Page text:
The American Skyscraper 1850-1940:
A Celebration of Height
By Joseph J. Korom, Jr.
Branden Books 2008
ISBN: 13: 978-0-8283-2188-4
Reviewed by G. A. Bixler
By day the skyscraper looms in the smoke and sun and has a soul.
Prairie and valley, streets of the city, pour people into it and they
Mingle among its twenty floors...
It is the men and women, boys and girls so poured in and out all day
That give the building a soul of dreams and thoughts and memories...
-Carl Sandburg (p. 325)
Sheer serendipity brought me into the formal facilities planning and management activities I directed for many years. However, in many ways, it merged with an instinctual love of the architectural form in all of its beauty. Thus, for me, Joseph Korom’s The American Skyscraper, will become much more¾a “coffee-table” book to be picked up and read again and again.
In reality, however, it is a complete text on the history of America’s creation and use of Skyscrapers with in-depth information and over 300 images highlighting buildings across the United States. It includes over 60 pages for the bibliography, index, footnotes, and tabular presentations of celebrated skyscrapers! The author notes, “Between its covers are the stories of 287 American skyscrapers which were, or still are, located in seventy-one cities and towns...” (p. 21) Reflections of exterior details or interior shots, as well as architects’ personal pictures, create a significant historical contribution for the libraries of both students and professionals in the fields of architectural and engineering, as well as all those who, like myself, are awed with the majesty and beauty of structures.
Architect Joseph Korom earned a Master of Architecture degree from the University of Wisconsin-Milwaukee, where he also served as mentor. He is an accomplished artist whose paintings are represented in many private collections and is a freelance writer, architectural critic, and photographer. He is a member of the Society of Architectural Historians, the National Trust for Historic Preservation, the Art Institute of Chicago, and the Milwaukee Art Museum. Joseph Korom, who has also authored Look Up Milwaukee (1979) and Milwaukee Architecture A Guide to Notable Buildings (1995.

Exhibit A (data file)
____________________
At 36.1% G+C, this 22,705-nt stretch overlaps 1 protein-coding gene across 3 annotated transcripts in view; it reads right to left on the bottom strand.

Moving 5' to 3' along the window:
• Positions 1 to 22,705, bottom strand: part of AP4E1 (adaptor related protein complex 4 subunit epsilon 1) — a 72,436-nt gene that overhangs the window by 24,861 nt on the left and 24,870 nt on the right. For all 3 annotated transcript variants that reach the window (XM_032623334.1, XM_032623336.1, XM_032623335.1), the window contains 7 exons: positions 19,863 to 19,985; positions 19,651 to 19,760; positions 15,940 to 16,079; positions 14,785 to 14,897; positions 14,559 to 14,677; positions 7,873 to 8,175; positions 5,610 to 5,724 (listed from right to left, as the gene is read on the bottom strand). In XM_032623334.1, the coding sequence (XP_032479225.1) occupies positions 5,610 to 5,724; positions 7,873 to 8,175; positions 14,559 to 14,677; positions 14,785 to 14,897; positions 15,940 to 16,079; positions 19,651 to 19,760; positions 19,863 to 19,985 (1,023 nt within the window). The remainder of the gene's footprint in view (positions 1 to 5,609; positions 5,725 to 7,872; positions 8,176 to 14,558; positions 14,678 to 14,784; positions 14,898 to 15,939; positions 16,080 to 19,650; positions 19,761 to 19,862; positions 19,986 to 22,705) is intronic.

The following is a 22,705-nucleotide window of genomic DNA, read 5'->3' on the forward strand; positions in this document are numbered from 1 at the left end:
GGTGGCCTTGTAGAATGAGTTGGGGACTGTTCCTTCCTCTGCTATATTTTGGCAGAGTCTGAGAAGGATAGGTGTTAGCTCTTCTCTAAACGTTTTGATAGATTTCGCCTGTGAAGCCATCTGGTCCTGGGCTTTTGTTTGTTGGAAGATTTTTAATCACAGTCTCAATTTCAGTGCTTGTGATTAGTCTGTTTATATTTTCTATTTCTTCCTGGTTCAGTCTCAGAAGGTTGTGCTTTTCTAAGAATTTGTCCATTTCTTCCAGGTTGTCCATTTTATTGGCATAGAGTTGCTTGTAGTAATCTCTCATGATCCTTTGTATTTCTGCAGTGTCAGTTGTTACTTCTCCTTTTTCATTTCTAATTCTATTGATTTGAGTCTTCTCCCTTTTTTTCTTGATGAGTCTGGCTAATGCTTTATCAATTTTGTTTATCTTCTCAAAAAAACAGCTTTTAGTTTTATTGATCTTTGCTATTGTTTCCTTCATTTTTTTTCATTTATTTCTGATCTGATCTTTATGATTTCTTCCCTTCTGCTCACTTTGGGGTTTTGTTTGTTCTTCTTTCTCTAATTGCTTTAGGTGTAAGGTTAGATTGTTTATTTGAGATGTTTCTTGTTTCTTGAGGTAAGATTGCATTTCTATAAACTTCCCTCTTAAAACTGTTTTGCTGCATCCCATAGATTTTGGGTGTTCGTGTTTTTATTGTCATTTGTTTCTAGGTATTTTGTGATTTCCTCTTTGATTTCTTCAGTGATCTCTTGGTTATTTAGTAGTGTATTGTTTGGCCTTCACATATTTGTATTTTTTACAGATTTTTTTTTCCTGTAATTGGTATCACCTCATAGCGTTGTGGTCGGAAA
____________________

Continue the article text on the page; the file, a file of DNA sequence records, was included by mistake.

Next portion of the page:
“Very tall buildings, those now known as “skyscrapers,” were invented here—in America.... Humans built tall for many reasons: to do so was communally satisfying, personally fulfilling and perhaps most of all it was a celebratory act—for everyone. To build tall was defiant, it was risky and it was scary but inherent in these anxieties was the conquering of height itself, to pierce the sky with a manmade object while still tethered to the ground was simply irresistible...” (pps. 14-15) Korom thus introduces his impressive text with a brief historical perspective of the brave men who began to build high and chronicles “this country’s unique contribution to architecture...” (p. 16).
Presenting Chicago’s Sear Tower as his first picture, he notes that it “is the ultimate expression of skyscraper technology and is the embodiment of vertical manifest destiny. It stands 110 floors, 1,454 feet tall, and is North America’s tallest skyscraper.” The author includes interesting factual information such as when he notes, “When the sun sets, pedestrians at the Sears Tower’s base are plunged into shade. But due to the curvature of the earth, shade covers the tower’s floors from bottom moving upward at the rate of one floor per second. Consequently, those at the building’s top enjoy approximately two more minutes of sunlight...” (p. 21)
When I explored the buildings on the West Virginia University campus, working to better manage the utilization of those facilities and then plan what was needed to meet future needs, it was always the older buildings that I found more intriguing. Exploring Woodburn Hall all the way up into the clock tower, or walking through Chitwood and Martin Halls, prior to their being gutted and renovated, I thrilled at the basic beauty we wanted to retain, while at the same time, create updated classrooms, offices, and teaching laboratories that were needed for our School of Journalism and many departments within our College of Arts and Sciences.